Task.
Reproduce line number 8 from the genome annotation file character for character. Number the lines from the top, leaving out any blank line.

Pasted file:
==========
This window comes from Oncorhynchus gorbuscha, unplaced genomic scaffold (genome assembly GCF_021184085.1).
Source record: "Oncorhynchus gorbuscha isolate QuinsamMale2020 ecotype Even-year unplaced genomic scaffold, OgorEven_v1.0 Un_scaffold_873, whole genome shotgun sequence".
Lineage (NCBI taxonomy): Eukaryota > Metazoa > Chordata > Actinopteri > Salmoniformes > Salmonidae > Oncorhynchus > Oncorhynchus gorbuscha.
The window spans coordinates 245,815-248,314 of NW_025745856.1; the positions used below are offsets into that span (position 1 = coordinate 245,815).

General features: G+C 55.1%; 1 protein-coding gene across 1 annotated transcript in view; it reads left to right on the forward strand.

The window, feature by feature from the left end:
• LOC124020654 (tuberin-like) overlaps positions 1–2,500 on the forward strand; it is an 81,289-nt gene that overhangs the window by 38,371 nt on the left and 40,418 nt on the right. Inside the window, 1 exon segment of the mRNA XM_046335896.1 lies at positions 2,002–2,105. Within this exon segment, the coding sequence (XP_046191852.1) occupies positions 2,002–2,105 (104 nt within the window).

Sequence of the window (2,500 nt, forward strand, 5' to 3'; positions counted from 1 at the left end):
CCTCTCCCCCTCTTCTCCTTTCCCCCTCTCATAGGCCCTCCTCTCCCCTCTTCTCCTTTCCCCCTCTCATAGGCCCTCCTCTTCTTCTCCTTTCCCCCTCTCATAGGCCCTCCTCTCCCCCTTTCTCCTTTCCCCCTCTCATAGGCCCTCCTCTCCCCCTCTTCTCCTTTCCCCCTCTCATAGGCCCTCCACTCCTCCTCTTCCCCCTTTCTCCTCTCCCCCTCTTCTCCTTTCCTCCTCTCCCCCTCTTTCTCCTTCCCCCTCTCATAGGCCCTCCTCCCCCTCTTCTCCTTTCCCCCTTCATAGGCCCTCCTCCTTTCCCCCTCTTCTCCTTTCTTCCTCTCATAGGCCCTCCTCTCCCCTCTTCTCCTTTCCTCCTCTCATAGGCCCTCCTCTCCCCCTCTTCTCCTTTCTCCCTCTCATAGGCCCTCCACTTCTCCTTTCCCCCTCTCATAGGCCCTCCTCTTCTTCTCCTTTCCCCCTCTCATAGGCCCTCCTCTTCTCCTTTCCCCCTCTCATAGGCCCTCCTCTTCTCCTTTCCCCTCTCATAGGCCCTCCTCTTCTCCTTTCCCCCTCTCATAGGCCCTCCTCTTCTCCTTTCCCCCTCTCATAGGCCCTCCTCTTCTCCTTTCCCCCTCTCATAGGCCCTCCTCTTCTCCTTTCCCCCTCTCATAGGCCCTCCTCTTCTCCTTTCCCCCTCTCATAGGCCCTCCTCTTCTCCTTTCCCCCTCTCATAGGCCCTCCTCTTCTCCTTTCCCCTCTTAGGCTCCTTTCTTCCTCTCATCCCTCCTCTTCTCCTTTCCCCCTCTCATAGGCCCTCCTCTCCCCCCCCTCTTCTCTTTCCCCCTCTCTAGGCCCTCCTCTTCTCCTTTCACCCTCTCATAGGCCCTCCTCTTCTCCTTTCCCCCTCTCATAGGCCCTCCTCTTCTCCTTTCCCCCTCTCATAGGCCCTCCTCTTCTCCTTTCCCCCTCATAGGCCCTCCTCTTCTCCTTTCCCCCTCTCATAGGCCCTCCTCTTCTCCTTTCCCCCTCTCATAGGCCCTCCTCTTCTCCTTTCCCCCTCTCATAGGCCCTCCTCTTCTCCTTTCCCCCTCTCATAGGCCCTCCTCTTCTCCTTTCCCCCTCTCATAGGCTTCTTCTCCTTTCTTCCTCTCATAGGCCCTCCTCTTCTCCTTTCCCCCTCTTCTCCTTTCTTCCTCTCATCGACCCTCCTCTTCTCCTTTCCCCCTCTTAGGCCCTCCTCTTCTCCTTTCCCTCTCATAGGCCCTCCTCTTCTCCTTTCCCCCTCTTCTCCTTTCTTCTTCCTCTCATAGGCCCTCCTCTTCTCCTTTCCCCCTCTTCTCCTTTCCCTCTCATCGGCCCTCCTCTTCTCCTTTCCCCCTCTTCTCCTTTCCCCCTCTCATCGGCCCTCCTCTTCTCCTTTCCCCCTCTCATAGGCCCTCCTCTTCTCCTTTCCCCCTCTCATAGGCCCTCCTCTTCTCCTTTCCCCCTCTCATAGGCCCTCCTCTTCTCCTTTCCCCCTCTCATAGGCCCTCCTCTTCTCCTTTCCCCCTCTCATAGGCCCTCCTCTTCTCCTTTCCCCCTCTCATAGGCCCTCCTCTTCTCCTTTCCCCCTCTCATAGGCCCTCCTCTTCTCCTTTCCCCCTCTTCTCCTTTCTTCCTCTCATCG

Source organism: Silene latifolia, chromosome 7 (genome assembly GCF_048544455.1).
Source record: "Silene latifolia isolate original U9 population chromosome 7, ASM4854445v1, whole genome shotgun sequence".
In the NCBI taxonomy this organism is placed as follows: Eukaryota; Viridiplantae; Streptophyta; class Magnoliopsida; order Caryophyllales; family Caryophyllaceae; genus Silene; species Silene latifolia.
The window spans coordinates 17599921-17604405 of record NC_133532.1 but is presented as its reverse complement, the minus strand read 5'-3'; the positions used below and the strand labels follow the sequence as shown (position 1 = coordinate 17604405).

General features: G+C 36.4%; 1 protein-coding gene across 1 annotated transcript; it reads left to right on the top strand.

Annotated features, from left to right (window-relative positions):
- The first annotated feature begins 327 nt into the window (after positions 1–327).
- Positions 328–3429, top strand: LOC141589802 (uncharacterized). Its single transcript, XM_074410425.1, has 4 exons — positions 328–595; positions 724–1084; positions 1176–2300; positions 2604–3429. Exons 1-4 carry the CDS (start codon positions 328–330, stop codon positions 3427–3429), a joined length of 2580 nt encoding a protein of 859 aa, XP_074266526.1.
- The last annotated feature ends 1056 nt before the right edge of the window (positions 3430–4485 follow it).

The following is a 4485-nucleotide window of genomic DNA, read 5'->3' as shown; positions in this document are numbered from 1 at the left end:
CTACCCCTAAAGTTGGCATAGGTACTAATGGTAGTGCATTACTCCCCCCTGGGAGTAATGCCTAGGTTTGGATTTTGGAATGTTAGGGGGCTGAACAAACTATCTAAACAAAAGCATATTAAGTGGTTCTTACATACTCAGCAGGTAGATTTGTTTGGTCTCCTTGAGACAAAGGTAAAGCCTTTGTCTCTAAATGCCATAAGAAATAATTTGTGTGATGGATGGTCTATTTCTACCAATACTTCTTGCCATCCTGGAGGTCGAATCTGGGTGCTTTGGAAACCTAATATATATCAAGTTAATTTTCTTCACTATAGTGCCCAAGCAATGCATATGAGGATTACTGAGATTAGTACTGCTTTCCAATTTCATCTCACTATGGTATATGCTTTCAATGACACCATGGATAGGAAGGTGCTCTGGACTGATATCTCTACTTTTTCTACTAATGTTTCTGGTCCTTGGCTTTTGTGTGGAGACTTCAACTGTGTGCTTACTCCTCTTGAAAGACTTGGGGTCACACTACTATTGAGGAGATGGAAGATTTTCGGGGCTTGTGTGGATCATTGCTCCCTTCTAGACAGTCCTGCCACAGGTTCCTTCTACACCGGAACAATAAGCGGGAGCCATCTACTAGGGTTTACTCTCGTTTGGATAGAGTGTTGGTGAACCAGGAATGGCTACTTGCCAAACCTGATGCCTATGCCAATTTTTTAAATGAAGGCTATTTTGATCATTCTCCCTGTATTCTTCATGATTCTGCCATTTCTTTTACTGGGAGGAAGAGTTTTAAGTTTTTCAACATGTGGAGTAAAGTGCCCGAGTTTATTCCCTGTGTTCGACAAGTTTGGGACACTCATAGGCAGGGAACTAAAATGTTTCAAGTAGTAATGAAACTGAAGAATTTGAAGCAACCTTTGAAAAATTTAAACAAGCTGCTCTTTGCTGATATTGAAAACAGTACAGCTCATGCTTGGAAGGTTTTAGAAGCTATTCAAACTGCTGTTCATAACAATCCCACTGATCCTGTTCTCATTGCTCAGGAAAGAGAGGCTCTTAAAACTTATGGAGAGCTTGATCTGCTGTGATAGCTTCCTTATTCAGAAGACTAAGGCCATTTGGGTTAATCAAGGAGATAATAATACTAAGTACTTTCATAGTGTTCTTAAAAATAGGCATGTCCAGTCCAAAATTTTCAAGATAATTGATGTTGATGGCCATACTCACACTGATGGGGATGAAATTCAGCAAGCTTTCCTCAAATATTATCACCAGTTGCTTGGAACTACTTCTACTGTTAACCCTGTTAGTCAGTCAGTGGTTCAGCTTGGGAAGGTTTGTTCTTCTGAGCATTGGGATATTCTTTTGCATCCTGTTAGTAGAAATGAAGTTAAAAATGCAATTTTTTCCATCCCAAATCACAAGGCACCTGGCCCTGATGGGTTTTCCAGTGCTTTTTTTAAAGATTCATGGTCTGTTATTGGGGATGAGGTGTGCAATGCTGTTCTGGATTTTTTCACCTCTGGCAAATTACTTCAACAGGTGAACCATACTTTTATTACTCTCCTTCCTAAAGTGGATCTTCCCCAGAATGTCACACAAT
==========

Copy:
Sequence of the window (2,500 nt, forward strand, 5' to 3'; positions counted from 1 at the left end):